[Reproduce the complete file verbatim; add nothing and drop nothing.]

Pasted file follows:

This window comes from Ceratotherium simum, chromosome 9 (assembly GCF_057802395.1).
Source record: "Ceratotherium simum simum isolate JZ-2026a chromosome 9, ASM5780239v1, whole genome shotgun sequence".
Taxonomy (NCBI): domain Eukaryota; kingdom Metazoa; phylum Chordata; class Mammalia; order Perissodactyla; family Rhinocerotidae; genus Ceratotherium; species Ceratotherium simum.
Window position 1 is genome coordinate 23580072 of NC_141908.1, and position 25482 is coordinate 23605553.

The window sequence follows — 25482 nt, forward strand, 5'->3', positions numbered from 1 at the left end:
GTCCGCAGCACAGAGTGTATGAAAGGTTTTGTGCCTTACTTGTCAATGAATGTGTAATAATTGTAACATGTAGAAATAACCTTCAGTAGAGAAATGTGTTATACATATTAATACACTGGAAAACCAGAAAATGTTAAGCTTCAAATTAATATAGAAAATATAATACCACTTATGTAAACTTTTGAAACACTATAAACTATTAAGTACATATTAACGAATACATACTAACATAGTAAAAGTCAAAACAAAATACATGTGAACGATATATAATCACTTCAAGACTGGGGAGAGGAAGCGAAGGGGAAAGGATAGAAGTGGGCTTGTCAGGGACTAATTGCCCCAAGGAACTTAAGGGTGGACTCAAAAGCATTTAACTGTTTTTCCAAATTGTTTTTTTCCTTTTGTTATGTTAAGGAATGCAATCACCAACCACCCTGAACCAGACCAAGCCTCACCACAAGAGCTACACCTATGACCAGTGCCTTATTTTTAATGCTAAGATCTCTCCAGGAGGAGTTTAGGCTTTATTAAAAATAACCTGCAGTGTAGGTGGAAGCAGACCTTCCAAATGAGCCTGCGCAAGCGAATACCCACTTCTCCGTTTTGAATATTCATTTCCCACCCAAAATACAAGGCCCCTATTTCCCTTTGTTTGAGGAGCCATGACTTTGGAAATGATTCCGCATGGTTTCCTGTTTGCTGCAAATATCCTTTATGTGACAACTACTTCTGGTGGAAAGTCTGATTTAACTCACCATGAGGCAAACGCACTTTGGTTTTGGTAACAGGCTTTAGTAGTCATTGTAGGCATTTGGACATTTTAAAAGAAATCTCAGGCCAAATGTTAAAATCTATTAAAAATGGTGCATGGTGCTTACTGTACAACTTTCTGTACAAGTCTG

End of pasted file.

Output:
This window comes from Ceratotherium simum, chromosome 9 (assembly GCF_057802395.1).
Source record: "Ceratotherium simum simum isolate JZ-2026a chromosome 9, ASM5780239v1, whole genome shotgun sequence".
Taxonomy (NCBI): domain Eukaryota; kingdom Metazoa; phylum Chordata; class Mammalia; order Perissodactyla; family Rhinocerotidae; genus Ceratotherium; species Ceratotherium simum.
Window position 1 is genome coordinate 23580072 of NC_141908.1, and position 25482 is coordinate 23605553.

The window sequence follows — 25482 nt, forward strand, 5'->3', positions numbered from 1 at the left end:
GTCCGCAGCACAGAGTGTATGAAAGGTTTTGTGCCTTACTTGTCAATGAATGTGTAATAATTGTAACATGTAGAAATAACCTTCAGTAGAGAAATGTGTTATACATATTAATACACTGGAAAACCAGAAAATGTTAAGCTTCAAATTAATATAGAAAATATAATACCACTTATGTAAACTTTTGAAACACTATAAACTATTAAGTACATATTAACGAATACATACTAACATAGTAAAAGTCAAAACAAAATACATGTGAACGATATATAATCACTTCAAGACTGGGGAGAGGAAGCGAAGGGGAAAGGATAGAAGTGGGCTTGTCAGGGACTAATTGCCCCAAGGAACTTAAGGGTGGACTCAAAAGCATTTAACTGTTTTTCCAAATTGTTTTTTTCCTTTTGTTATGTTAAGGAATGCAATCACCAACCACCCTGAACCAGACCAAGCCTCACCACAAGAGCTACACCTATGACCAGTGCCTTATTTTTAATGCTAAGATCTCTCCAGGAGGAGTTTAGGCTTTATTAAAAATAACCTGCAGTGTAGGTGGAAGCAGACCTTCCAAATGAGCCTGCGCAAGCGAATACCCACTTCTCCGTTTTGAATATTCATTTCCCACCCAAAATACAAGGCCCCTATTTCCCTTTGTTTGAGGAGCCATGACTTTGGAAATGATTCCGCATGGTTTCCTGTTTGCTGCAAATATCCTTTATGTGACAACTACTTCTGGTGGAAAGTCTGATTTAACTCACCATGAGGCAAACGCACTTTGGTTTTGGTAACAGGCTTTAGTAGTCATTGTAGGCATTTGGACATTTTAAAAGAAATCTCAGGCCAAATGTTAAAATCTATTAAAAATGGTGCATGGTGCTTACTGTACAACTTTCTGTACAAGTCTG